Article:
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Flammability of methane, propane, and hydrogen gases.
Cashdollar KL; Zlochower IA; Green GM; Thomas RA; Hertzberg M
J Loss Prev Process Ind 2000 May; 13(3-5):327-340
This paper reports the results of flammability studies for methane, propane, hydrogen, and deuterium gases in air conducted by the Pittsburgh Research Laboratory. Knowledge of the explosion hazards of these gases is important to the coal mining industry and to other industries that produce or use flammable gases. The experimental research was conducted in 20 L and 120 L closed explosion chambers under both quiescent and turbulent conditions, using both electric spark and pyrotechnic ignition sources. The data reported here generally confirm the data of previous investigators, but they are more comprehensive than those reported previously. The results illustrate the complications associated with buoyancy, turbulence, selective diffusion, and ignitor strength versus chamber size. Although the lower flammable limits (LFLs) are well defined for methane (CH4) and propane (C3Hg), the LFLs for hydrogen (H2) and its heavier isotope deuterium (D2) are much more dependent on the limit criterion chosen. A similar behavior is observed for the upper flammable limit of propane. The data presented include lower and upper flammable limits, maximum pressures, and maximum rates of pressure rise. The rates of pressure rise, even when normalized by the cube root of the chamber volume (yl/3), are shown to be sensitive to chamber size.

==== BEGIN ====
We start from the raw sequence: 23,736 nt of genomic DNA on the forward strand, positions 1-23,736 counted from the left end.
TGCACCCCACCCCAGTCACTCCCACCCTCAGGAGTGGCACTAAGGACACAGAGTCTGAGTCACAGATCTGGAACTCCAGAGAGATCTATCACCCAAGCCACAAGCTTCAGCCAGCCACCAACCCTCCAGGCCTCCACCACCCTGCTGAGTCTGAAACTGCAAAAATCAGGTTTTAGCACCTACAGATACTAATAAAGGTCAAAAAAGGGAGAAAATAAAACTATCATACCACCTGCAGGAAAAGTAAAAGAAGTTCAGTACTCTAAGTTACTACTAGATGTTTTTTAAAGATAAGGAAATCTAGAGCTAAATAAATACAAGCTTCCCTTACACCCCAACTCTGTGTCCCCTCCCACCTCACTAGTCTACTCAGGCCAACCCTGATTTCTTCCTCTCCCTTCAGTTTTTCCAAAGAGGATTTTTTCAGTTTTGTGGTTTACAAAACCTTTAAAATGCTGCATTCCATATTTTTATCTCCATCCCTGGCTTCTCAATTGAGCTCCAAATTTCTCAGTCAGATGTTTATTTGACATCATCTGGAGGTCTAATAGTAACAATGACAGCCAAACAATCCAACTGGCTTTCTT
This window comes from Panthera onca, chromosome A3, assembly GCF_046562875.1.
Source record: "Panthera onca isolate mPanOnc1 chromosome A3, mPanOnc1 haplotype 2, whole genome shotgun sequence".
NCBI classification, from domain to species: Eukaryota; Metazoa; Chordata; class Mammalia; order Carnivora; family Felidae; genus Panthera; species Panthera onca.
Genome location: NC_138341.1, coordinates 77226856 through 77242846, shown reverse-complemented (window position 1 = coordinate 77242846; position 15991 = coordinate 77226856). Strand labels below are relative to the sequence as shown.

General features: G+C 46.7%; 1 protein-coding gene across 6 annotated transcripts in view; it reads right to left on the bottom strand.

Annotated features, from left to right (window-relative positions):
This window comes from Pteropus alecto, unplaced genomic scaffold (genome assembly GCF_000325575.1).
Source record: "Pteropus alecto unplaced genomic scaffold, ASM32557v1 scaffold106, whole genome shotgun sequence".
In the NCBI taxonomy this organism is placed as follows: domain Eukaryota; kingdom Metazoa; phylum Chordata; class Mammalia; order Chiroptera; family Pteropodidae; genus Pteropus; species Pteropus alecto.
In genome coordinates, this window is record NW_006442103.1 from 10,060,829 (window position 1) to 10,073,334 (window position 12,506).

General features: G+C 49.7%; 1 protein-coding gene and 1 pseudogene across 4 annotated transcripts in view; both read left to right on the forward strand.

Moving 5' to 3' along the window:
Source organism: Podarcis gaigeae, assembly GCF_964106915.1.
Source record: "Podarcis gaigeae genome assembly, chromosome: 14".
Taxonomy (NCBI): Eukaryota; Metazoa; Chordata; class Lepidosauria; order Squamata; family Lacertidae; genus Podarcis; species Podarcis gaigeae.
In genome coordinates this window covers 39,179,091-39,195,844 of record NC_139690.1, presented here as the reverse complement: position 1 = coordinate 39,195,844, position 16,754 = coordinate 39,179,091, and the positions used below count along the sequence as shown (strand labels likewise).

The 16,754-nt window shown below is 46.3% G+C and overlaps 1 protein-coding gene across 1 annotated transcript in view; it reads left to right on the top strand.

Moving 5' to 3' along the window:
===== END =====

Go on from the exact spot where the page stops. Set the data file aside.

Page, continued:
Methanes; Propanes; Explosions; Explosive-hazards; Explosive-gases; Coal-mining; Flammable-gases; Explosion-prevention; Author Keywords: Gas; Flammable; Explosion; Flammability
Pittsburgh Research Laboratory, National Institute for Occupational Safety and Health, Pittsburgh PA, USA
74-82-8; 74-98-6; 1333-74-0
Issue of Publication
Control Technology & Personal Protective Equipment; Research Tools and Approaches
Journal of Loss Prevention in the Process Industries
Page last reviewed: January 31, 2020
Content source: National Institute for Occupational Safety and Health Education and Information Division